In 1988 Dr. Kary Mullis, the 1993 Nobel prize winner for Chemistry was employed by the US National Institutes for Health (NIH) to set up analyses for HIV testing. When preparing his report he asked a virologist colleague for a reference that HIV is "the probable cause of AIDS". He was told he did not need one. Mullis was surprised.(1)
"I disagreed. It was totally remarkable to me that the individual who had discovered the cause of a deadly and as-yet-uncured disease would not be continually referenced in the scientific papers until that disease was cured and forgotten… There had to be a published paper, or perhaps several of them, which taken together indicated that HIV was the probable cause of AIDS". Otherwise, as Mullis was forced to conclude, "The entire campaign against a disease increasingly regarded as the twentieth-century Black Death was based on a hypothesis whose origins no one could recall. That defied both scientific and common sense".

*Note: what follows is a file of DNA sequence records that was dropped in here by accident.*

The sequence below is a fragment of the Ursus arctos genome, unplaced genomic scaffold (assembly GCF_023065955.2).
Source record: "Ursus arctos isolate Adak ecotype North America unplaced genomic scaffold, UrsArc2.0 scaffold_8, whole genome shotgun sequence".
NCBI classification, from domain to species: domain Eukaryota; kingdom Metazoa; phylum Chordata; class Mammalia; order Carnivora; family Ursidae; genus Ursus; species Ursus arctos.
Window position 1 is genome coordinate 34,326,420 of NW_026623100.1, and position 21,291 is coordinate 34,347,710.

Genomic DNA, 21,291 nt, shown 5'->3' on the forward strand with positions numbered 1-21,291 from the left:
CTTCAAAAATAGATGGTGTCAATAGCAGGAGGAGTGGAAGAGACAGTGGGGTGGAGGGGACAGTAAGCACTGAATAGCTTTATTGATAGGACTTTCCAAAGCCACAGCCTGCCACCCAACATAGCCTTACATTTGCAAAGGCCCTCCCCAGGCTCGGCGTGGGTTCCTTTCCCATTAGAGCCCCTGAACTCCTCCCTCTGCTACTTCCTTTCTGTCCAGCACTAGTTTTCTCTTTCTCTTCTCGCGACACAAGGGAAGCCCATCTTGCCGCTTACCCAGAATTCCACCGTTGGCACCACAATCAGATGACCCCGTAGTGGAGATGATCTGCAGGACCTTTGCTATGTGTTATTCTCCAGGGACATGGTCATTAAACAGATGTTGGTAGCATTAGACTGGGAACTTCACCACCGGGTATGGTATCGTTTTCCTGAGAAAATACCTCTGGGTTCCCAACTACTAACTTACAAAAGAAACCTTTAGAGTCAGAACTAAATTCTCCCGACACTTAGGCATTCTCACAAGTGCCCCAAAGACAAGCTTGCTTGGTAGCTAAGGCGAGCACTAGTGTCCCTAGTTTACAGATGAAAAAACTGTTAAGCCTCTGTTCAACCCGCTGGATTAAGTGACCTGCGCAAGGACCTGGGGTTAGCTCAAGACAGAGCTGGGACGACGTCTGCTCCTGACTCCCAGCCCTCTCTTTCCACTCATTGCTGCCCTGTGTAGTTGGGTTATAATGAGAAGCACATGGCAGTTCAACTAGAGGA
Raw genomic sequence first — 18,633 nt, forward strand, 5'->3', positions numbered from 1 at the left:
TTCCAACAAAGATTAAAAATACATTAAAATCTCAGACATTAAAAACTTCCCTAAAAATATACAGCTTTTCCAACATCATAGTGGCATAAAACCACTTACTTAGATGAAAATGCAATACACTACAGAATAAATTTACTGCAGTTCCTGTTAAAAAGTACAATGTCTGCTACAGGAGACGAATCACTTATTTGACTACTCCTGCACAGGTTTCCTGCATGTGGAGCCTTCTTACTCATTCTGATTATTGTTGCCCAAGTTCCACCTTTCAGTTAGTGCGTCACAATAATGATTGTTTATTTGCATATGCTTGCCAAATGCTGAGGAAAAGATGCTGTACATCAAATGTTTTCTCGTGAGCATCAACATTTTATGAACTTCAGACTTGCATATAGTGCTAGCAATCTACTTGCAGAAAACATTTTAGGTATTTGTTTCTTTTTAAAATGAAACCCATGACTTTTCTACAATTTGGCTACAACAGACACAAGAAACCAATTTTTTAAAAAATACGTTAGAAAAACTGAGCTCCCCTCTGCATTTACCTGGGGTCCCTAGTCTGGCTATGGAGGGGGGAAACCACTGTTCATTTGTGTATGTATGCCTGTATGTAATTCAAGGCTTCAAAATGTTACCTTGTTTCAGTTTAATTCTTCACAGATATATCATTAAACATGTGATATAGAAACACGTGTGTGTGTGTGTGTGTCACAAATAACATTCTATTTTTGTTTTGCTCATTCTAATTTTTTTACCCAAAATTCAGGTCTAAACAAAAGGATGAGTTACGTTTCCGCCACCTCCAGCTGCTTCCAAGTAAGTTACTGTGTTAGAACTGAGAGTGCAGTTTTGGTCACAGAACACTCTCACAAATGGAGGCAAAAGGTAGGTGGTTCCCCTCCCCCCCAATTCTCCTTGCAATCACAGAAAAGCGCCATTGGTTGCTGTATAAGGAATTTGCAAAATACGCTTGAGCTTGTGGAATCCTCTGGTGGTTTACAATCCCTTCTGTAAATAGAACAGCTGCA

A decade later Mullis was to write, "I finally understood why I was having so much trouble finding the references that linked HIV to AIDS. There weren’t any".(2) Indeed, an interested non-specialist observer, armed with a few contacts and a good library, merely has to scratch the surface to realise that the HIV theory of AIDS begs many more questions than it answers.(1-63 *)